Last week I was in Tucson visiting an old college buddy and he kept asking me what I do. So, naturally, the conversation gravitated towards solar. It was fun as he seemed genuinely interested in solar energy, how economically viable solar was, and what it would take for him to go solar. However, I was a somewhat startled how little he knew about what Arizona offered in terms of financial incentives and how they apply (particularly in conjunction with federal incentives). After working out the numbers for him, I thought it might be useful to spell it out for the masses as well.
First, Arizona offers a Solar Energy Credit for consumers who install a solar or wind energy device at their Arizona residence — used against the consumer’s personal income tax in the amount of 25% of the cost of a solar or wind energy device, with a $1,000 maximum allowable limit, regardless of the number of energy devices installed. The credit is claimed in the year of installation. Arizona exempts the value of a renewable energy source from a property owner's property taxes.
As far as rebates, the amount of the rebate is dependent on who your utility provider is, as they are the principal provider of cash rebates to solar customers in Arizona. The state's largest utility, Arizona Public Service (APS), offers homeowners an incentive of up to $1.00 per installed watt of DC capacity for grid-tied solar systems. So, if your system is 4 kW or 4000 watts in size, you’ll receive a check for $4,000. The state's second largest utility, Salt River Project (SRP), offers homeowners an incentive of up to $1.35 per installed watt of DC capacity, up to a maximum of $6,750. And if you live in Tucson and Tucson Electric Power (TEP) is your utility provider, TEP offers homeowners an incentive of up to $2.00 per installed watt of DC capacity for qualified, grid-tied solar systems.
(Just a side note: if you’re interested in getting solar for your home, it’s best to act now as the APS, SRP and TEP rebate numbers are down from where they were just a couple of months ago. As with all states, particularly California, the state solar rebate is not infinite and declines as more and more people access it. So if you want to take advantage of free money, it’s best to move sooner than later.)
Below is how I modeled it out for my friend who lives in Tucson, using a 4 kW system as my model:
6.7 years to pay off an investment that will provide you with economic value for over 20 years — not too bad. This, of course, is assuming you decide you want to purchase the panels (and you live in Tucson — obviously, if your utility provider is APS or SRP, the payback period will be longer because the rebate is smaller). Most solar installers offer unique leasing arrangements so you don’t have to come out of pocket up front to buy the panels.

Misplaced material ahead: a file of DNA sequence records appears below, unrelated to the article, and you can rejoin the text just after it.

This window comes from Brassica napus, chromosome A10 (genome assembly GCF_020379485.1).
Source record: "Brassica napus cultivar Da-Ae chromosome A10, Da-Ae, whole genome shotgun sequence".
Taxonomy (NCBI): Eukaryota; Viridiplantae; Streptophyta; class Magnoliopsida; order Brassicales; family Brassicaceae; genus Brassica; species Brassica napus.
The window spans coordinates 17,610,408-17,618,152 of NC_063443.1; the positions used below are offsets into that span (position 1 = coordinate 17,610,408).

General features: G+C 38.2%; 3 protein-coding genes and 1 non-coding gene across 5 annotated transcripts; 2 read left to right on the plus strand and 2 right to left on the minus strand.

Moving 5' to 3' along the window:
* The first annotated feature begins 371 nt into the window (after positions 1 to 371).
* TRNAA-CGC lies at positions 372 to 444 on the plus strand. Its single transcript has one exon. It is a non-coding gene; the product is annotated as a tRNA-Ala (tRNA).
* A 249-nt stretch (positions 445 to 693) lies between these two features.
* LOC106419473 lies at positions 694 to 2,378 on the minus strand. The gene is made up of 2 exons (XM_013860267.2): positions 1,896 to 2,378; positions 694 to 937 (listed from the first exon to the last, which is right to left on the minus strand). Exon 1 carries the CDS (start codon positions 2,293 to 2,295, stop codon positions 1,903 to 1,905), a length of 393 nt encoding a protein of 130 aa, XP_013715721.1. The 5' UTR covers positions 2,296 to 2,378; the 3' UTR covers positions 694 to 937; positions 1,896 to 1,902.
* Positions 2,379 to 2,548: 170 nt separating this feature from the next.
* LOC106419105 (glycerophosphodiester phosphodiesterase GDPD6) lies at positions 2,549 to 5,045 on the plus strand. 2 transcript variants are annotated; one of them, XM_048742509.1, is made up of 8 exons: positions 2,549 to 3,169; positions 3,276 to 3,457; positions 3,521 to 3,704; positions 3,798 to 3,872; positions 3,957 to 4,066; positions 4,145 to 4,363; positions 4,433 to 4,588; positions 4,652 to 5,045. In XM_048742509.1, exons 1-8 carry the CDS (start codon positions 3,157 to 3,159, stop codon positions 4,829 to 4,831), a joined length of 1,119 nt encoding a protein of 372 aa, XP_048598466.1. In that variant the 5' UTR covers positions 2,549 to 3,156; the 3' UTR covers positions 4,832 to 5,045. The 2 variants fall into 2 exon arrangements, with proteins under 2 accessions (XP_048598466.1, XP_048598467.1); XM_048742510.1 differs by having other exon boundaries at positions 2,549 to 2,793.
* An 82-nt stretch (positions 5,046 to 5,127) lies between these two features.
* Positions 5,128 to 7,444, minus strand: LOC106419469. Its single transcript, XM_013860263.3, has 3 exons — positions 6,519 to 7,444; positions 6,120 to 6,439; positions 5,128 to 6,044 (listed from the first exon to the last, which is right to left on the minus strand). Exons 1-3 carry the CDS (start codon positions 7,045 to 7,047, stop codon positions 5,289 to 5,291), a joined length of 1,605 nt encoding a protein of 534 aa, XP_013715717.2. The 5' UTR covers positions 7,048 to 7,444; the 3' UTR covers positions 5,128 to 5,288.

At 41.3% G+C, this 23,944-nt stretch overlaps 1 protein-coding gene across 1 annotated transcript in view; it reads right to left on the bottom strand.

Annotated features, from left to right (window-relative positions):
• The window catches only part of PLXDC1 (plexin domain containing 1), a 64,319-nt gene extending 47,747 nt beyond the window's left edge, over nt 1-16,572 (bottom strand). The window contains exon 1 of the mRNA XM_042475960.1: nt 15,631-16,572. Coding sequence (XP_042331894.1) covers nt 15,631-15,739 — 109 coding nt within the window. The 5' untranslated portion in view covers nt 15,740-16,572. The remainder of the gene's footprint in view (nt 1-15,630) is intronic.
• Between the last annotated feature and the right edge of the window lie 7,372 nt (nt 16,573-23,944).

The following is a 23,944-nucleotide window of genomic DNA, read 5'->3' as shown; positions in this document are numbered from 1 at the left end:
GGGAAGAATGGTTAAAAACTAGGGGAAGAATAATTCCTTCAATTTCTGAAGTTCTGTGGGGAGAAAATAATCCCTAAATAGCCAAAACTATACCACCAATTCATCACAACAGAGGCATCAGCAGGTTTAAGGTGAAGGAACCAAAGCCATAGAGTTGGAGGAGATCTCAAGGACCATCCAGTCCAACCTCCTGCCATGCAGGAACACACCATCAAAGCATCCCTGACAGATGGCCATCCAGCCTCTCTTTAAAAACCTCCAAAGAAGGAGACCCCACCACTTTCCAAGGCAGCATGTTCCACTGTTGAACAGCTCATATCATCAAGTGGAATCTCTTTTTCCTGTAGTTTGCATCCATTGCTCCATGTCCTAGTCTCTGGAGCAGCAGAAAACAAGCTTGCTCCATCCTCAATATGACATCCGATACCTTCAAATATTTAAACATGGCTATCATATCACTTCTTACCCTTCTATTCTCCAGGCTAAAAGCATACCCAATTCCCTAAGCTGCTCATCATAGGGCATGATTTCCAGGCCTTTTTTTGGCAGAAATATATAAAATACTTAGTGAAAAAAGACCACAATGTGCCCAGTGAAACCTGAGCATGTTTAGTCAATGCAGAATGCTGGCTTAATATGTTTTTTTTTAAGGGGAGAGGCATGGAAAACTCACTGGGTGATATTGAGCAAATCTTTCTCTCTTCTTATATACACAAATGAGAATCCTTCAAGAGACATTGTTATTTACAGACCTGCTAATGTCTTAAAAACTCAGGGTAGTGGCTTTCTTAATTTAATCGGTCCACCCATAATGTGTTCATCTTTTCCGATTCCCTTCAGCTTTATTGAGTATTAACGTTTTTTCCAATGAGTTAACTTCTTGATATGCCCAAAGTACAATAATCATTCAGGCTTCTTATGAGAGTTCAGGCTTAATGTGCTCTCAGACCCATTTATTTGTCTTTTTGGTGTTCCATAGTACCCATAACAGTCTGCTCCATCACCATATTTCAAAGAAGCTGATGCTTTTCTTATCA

What is great about leasing is that the cost of leasing the panels plus your new electric bill is usually still below your bill without solar. Some installers offer other unique programs, like power purchase agreements, where the solar provider/installer secures funding on their own for the solar project, installs the solar system on your home and then sells the electricity from the solar system to the homeowner at a fixed contractual price for a set length of time.
On top of the state subsidy, the entire state of Arizona has a net metering policy which means that you only pay for the net amount of electricity that you use. With net metering, homeowners with solar installed are able to "bank" the excess electricity their solar system generates and receive credit up to 100% of their electric use bill at the full retail electricity price that they can use later.
In fact, Arizona has one of the best net metering laws in the country. Excess generation is rolled over month to month, and any surplus is returned annually to the consumer at the avoided cost rate. Not all Arizona electric utilities offer net metering. It is necessary to check with the utility serving a specific address to determine if net metering is available to you.
Net metering requires special inverters that are capable of delivering power to a utility, and the utility will want to approve of the inverter and other safety-related equipment in order to protect their equipment, personnel, and other customers. Please note that my model above did not take into account any additional funds received from net metering.
Anyway, this is basically what I told my friend and I think it helped him… he's got an appointment with a local installer this week! For those Arizona residents who are intrigued but need help finding a solar installer, a solar energy matching service such as that provided by Solar Arizona can also take much of the guess work out of selecting a solar installer. Good luck and happy solar hunting!